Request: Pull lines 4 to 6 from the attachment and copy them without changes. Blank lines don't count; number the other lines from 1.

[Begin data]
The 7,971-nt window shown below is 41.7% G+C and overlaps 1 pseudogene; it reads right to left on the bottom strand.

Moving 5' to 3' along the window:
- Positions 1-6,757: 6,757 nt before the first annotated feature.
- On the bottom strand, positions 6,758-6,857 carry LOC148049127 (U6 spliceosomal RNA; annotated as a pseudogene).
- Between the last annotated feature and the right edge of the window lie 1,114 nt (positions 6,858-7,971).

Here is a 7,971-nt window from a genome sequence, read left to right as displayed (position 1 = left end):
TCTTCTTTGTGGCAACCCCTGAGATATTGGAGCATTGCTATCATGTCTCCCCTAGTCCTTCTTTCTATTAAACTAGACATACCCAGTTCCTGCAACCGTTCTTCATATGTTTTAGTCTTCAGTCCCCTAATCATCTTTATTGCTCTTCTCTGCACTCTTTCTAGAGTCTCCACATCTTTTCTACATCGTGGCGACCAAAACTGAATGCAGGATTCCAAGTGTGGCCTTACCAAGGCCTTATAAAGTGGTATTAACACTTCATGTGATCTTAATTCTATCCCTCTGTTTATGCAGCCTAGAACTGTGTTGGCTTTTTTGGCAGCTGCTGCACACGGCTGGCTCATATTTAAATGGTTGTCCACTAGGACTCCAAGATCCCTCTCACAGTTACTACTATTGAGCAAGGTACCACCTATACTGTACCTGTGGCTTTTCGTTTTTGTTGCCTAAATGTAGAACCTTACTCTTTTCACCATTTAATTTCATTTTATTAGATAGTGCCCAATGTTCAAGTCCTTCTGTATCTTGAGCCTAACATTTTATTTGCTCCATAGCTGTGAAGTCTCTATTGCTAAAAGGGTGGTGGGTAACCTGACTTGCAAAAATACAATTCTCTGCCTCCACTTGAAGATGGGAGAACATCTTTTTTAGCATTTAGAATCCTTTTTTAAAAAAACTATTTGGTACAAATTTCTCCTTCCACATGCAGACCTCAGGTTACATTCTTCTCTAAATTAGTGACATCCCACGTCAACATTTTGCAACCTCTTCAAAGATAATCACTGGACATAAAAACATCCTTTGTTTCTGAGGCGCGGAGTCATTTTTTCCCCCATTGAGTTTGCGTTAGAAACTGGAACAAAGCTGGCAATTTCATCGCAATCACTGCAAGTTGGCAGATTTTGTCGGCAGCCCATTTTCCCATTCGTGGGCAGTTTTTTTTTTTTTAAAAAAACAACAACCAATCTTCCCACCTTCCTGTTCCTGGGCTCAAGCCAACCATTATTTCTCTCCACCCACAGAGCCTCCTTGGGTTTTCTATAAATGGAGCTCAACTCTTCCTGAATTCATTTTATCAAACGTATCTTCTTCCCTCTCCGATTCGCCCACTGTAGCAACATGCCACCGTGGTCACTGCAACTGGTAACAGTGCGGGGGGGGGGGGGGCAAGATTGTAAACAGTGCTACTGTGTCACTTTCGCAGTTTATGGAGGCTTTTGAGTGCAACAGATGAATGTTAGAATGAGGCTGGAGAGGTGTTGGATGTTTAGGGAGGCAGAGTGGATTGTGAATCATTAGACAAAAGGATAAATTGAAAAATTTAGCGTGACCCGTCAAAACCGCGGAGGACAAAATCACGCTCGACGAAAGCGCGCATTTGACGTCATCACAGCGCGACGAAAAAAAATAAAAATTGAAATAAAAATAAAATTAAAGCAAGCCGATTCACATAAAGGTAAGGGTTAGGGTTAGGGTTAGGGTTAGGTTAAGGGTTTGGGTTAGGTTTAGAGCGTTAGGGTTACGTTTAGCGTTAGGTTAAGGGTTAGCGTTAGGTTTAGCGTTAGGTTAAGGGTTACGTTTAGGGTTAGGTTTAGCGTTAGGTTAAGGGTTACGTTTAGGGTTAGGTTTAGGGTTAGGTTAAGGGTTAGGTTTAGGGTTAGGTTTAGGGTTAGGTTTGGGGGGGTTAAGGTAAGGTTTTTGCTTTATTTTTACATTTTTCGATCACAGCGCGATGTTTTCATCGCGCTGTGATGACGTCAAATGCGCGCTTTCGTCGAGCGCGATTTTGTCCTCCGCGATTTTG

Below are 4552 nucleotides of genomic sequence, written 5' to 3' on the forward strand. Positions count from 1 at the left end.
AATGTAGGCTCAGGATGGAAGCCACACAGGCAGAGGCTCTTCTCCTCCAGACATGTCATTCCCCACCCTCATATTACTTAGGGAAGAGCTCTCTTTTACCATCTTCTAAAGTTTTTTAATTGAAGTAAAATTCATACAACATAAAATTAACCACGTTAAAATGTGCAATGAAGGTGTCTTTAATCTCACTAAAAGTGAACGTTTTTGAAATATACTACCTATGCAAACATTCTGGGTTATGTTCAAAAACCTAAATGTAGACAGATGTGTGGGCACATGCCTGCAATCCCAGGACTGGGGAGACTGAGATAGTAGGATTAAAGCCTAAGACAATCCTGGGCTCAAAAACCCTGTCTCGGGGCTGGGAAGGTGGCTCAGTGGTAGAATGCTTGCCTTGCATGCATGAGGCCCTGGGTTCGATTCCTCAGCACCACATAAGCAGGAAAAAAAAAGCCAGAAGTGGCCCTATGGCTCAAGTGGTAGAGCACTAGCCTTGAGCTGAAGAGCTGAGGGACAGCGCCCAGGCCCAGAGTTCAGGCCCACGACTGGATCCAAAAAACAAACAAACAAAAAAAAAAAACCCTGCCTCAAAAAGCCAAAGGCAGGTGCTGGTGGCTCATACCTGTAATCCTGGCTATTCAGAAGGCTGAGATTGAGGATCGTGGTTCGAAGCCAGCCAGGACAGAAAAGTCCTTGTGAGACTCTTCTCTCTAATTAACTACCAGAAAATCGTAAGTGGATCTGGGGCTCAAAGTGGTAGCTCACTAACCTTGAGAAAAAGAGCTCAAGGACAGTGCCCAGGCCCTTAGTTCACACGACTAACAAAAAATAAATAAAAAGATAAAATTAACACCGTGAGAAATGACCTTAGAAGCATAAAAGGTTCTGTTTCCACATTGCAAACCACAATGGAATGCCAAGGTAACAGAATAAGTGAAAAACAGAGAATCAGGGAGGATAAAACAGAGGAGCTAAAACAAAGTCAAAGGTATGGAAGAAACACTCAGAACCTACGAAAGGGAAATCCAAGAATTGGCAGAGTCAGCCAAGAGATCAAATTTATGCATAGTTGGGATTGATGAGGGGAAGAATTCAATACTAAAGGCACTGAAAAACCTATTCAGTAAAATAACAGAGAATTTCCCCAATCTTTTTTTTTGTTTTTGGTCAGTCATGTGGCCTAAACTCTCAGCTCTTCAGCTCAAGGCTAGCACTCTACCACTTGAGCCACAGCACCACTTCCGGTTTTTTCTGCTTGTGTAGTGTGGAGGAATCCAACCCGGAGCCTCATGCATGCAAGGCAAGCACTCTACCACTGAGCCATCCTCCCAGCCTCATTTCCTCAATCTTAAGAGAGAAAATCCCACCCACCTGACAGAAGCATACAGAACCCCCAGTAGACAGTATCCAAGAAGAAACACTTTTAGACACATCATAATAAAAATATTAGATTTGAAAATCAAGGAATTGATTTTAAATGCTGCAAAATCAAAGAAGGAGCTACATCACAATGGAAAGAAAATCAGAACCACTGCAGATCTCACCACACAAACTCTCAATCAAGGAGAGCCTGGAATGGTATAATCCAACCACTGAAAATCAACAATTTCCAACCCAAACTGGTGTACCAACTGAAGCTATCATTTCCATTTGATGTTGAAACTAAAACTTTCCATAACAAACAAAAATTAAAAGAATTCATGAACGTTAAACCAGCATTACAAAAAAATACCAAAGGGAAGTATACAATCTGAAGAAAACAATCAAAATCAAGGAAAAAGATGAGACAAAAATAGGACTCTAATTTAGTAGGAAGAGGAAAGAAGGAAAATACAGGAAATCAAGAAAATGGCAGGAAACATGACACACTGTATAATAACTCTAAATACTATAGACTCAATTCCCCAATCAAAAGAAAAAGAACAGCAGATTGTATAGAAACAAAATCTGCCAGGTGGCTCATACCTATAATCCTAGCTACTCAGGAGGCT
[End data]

- On the bottom strand, positions 6,758-6,857 carry LOC148049127 (U6 spliceosomal RNA; annotated as a pseudogene).
- Between the last annotated feature and the right edge of the window lie 1,114 nt (positions 6,858-7,971).

Here is a 7,971-nt window from a genome sequence, read left to right as displayed (position 1 = left end):